Twenty years ago last August
they had me running down the platform,
howling in that flannel dress,
those two from the ‘Protection' Board,
the woman with the narrow mouth,
the bloke there with his suit and glasses
who wished that he was somewhere else
and Jeanie screaming for me still,
not likely to let up till Sydney.
Talking here with Sharon now,
I often get a little jealous,
the way she's still got hers together
despite that white bloke shooting through.
Five of them all told, she has.
I try to tell her now and then
‘Go on back there to your kids.
Don't leave 'em with Janene
even if she is a "marvel".
You never know just when the Board
might come back snooping round.'
Today, she'll hang around till five
then wobble home at last.
My Jeanie would be twenty-four.
I wonder if I'd know her,
working for some stingy boss man
out there west of Bourke.
Or maybe, just like Sharon here,
she's got her little batch of five.
And be down drinking in the park?
They'd be my grandkids, eh?
Or then again the whiter side
she picked up from her dad
might just have let her jump the bar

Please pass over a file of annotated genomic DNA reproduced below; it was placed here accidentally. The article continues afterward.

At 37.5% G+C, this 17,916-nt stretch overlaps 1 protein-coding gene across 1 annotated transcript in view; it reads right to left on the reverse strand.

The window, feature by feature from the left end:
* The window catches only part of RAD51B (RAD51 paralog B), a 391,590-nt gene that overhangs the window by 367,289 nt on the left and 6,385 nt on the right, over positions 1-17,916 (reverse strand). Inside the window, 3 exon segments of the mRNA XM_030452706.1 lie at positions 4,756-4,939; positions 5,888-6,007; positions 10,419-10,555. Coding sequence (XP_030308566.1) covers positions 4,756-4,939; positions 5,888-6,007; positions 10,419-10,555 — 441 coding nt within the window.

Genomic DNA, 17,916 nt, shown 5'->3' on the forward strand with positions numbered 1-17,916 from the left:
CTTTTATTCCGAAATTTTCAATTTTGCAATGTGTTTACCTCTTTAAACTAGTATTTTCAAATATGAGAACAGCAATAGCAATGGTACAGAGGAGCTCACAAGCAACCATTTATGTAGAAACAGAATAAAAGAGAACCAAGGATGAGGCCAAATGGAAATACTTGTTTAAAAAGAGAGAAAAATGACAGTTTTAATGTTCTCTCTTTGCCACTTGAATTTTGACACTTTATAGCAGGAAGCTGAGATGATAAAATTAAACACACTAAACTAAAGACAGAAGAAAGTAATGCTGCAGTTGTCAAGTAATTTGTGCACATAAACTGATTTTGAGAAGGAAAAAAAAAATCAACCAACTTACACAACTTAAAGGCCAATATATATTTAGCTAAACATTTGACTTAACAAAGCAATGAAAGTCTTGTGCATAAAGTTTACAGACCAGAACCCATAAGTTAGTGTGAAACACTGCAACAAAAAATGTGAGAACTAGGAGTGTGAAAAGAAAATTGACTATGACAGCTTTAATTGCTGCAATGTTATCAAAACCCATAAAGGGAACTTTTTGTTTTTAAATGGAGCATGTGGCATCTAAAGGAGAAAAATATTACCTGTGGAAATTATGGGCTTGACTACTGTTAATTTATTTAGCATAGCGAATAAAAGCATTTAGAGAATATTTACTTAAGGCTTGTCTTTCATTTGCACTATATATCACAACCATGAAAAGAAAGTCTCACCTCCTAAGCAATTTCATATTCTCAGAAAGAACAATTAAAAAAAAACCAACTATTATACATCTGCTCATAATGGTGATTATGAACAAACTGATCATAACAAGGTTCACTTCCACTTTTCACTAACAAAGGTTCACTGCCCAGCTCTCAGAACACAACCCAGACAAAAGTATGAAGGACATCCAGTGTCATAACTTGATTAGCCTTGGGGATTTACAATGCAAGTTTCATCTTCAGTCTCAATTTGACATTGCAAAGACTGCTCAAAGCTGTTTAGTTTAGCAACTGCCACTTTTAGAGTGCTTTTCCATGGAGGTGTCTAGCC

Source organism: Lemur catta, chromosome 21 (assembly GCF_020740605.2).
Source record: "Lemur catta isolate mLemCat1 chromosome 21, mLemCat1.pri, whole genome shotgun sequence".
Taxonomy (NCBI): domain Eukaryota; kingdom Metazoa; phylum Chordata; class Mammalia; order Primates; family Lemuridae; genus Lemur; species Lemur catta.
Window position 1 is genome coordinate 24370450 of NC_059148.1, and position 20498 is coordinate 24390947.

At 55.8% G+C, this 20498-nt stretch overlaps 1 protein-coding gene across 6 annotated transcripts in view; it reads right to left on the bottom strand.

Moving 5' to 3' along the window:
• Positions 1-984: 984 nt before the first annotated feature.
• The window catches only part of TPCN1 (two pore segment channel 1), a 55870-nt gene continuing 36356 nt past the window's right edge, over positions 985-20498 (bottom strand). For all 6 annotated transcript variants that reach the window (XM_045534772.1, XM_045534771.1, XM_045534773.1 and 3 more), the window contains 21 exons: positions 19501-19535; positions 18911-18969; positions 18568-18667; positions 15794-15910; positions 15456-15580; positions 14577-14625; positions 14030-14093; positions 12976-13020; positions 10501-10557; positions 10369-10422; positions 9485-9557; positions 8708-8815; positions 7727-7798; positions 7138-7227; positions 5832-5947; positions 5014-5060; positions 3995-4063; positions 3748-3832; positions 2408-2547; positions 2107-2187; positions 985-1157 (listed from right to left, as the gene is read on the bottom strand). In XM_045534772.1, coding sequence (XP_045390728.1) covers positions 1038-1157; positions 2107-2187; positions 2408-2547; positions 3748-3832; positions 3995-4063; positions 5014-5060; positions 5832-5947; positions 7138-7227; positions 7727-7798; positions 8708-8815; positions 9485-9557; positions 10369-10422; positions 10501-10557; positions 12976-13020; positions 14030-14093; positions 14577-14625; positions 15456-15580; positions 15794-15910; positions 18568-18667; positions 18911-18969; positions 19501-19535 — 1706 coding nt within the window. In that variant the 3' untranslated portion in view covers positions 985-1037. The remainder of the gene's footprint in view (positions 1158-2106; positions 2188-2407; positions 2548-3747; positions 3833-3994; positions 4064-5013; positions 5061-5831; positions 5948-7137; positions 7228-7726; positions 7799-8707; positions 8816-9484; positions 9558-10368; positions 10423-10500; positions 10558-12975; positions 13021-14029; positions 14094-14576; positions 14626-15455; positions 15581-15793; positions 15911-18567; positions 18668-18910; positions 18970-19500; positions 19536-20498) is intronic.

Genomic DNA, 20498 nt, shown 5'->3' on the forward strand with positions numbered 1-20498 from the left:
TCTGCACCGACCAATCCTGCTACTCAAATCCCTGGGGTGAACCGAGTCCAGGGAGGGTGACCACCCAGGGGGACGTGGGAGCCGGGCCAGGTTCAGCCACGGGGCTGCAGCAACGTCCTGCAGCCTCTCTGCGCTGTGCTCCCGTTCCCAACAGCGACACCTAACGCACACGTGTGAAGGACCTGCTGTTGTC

to ‘high society',
house-with-lawn and man-with-job,
passing as Italian.
I'm sure we could've met again
if only I had really tried;
stood up to them gubba blokes
and kept on with me questions,
‘squeaky wheel will get the oil'
and all that sort of thing.
I'm pretty sure she can't forgive me,
letting her be dragged away
off into that half-arsed mission
way down there in Sydney.
Or maybe she won't want to know me,
drinking in the park,
her snow-white and la-di-da
and me here on the skids, she'd reckon.
My mob all call me Auntie May though.
I've done my bit. I've been around.
I've wiped the noses, dried the tears,
mothering my cousin's kids
and even cousins' cousins.
To them I'm still old Auntie May -
and they don't seem to care too much
if Auntie May might smell of grog
and cry a little now and then
with no real explanation.
‘What the trouble, Auntie May?'
They know I'd never try to hit them,
half crazy with a stick.
Auntie May is good for hugs,
especially when the going's rough.
I won't stay on too long today though.
I'm not a drinker really but...
I wouldn't want to leave them either.
They're all my family now.